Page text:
Picking the right ticket marketplace for the job

TechCrunch reports that eBay is acquiring StubHub, an online marketplace that allows people to buy and sell tickets.

Last fall, I had two extra tickets to a Redskins game. I posted the tickets on craigslist, eBay and StubHub at various prices.

On craigslist, I listed the tickets for $800 for the pair. On eBay, I had an opening bid of $750 and a “Buy It Now” price of $900 (plus $25 shipping). On StubHub, I priced the tickets at $900.

Most of the inquiries I got from craigslist were in the $400 range. If I’d left them on eBay, I might have gotten the $750. (I got several inquiries from ticket brokers in response to my eBay listing offering to buy them for less than $750.)

They sold on StubHub. Minus fees, I netted $765.

Compare the fees involved:

  • craigslist – nothing
  • eBay – $5.65 in listing fees, plus if I’d sold it, $23.06 in final value fees for a total of $28.71. I would also have had to pay PayPal transaction fees.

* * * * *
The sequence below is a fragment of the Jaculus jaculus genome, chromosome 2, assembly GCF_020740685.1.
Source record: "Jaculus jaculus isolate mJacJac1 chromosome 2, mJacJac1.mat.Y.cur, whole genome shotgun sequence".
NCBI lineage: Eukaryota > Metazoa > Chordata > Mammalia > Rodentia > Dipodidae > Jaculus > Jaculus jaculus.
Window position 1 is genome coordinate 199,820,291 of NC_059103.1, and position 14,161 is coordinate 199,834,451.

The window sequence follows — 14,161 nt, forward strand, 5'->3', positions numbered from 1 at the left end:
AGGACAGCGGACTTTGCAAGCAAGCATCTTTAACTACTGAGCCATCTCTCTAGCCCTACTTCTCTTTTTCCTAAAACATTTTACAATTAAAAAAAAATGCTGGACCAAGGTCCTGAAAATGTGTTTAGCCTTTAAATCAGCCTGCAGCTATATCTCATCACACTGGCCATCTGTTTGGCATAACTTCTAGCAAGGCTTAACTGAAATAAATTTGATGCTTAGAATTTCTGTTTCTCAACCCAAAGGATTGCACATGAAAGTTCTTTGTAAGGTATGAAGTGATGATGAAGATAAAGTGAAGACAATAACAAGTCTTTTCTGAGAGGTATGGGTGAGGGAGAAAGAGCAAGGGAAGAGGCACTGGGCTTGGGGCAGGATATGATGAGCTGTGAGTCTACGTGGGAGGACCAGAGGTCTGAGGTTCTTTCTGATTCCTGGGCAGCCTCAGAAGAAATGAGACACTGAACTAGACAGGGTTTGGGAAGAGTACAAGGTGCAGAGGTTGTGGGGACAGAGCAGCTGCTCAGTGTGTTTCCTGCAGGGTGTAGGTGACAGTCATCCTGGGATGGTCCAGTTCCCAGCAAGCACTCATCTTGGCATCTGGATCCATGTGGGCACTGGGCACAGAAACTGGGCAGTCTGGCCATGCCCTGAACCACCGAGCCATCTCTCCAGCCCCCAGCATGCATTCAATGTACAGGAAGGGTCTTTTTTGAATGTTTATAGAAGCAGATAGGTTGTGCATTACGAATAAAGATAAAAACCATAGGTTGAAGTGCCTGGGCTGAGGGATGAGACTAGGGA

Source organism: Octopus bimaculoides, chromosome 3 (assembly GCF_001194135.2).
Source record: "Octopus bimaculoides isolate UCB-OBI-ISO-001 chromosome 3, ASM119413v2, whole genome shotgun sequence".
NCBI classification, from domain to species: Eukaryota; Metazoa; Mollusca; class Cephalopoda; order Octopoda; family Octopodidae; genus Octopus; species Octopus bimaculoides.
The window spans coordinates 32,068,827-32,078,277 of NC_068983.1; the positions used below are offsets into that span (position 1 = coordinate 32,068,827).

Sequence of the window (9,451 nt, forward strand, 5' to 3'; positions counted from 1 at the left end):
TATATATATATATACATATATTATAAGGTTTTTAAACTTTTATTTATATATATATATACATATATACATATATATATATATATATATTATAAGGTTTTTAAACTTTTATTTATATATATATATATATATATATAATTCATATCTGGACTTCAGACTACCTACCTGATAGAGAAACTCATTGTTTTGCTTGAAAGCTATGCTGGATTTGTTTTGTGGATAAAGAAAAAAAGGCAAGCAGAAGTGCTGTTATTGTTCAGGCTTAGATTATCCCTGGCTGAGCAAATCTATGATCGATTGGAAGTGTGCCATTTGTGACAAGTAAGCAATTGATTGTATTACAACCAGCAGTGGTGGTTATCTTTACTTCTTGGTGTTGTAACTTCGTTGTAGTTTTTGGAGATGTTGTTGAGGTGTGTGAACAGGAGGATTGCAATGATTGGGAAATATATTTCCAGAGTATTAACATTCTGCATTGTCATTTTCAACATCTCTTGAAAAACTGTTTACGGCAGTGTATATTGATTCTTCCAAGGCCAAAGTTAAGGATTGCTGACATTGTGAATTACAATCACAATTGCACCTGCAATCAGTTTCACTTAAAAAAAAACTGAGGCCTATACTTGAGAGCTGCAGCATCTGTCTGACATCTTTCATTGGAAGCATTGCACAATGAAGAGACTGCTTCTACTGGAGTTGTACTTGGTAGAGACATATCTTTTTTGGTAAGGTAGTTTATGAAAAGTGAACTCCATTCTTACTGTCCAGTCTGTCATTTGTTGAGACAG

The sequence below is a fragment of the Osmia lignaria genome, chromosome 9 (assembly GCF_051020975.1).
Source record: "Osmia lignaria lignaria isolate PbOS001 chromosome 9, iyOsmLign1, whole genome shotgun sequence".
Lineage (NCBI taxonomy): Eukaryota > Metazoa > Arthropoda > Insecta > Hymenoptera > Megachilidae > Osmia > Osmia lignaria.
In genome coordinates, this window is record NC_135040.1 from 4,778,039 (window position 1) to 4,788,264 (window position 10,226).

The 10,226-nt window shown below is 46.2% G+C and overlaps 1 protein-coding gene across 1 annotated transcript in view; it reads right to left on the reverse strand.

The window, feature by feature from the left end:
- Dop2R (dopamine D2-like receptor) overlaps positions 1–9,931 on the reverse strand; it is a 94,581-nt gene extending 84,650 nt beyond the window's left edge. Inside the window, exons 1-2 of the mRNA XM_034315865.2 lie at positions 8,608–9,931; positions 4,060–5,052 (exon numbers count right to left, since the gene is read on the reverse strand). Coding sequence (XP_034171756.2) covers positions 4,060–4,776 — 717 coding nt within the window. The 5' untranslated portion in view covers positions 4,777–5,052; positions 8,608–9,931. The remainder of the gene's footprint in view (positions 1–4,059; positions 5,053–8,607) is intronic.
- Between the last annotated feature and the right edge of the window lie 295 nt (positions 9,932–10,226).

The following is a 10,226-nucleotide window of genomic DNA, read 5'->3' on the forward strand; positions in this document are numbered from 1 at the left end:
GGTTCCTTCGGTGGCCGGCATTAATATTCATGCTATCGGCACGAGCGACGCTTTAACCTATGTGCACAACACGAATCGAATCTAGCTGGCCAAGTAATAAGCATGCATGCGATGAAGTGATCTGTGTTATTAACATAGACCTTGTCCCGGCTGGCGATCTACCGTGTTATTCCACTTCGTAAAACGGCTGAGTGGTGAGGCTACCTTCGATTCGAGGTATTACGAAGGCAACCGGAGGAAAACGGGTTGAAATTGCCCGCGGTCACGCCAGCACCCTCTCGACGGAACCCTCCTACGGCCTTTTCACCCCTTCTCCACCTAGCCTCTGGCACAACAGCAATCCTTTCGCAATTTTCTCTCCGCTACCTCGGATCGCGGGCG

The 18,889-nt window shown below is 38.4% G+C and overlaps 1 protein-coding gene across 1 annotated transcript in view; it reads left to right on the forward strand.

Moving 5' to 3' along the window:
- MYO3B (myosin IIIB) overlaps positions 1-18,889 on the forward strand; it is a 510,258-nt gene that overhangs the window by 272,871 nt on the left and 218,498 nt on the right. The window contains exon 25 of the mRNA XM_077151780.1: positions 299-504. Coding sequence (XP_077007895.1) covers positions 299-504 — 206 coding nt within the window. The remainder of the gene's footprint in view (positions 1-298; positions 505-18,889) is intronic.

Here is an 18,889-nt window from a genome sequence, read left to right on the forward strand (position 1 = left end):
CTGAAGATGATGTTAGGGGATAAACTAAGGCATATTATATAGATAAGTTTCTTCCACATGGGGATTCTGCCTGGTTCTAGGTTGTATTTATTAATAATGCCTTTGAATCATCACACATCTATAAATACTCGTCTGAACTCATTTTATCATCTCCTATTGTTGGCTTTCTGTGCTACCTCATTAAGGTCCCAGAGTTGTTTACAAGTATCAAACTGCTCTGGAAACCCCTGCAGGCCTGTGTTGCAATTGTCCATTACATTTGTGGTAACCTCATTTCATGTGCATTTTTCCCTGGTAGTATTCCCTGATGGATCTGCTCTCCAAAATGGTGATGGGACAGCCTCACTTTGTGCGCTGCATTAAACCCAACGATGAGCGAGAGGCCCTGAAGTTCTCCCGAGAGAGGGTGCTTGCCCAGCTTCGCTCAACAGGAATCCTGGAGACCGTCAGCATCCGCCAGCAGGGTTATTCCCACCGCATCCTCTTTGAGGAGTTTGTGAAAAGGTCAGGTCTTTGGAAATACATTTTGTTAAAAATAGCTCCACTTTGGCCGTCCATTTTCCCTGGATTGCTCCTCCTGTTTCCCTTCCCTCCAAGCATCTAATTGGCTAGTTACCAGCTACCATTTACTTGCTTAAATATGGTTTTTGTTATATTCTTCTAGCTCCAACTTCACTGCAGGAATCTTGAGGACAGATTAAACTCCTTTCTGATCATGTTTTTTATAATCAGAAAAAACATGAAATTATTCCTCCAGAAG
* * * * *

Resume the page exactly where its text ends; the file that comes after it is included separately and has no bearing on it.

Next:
• StubHub – $135 from me and $90 from the buyer, for a total of $225.

Despite “paying” a higher fee, I got the best price on StubHub. As a seller, I was thrilled. The buyer paid more than $990 for the tickets. If he’d found my same tickets on eBay or craigslist, he would have paid about $200 less.

The specialized tools that StubHub provides for finding the exact game, plotting seat locations and its guarantees were key enablers for the sale. The buyer knew that he’d get the right tickets or StubHub would replace them. I knew that I would get paid (no worries about fraudulent money orders or chargebacks.)


About Rakesh Agrawal

Rakesh Agrawal is Senior Director of product at Amazon (Audible). Previously, he launched local and mobile products for Microsoft and AOL. He tweets at @rakeshlobster.
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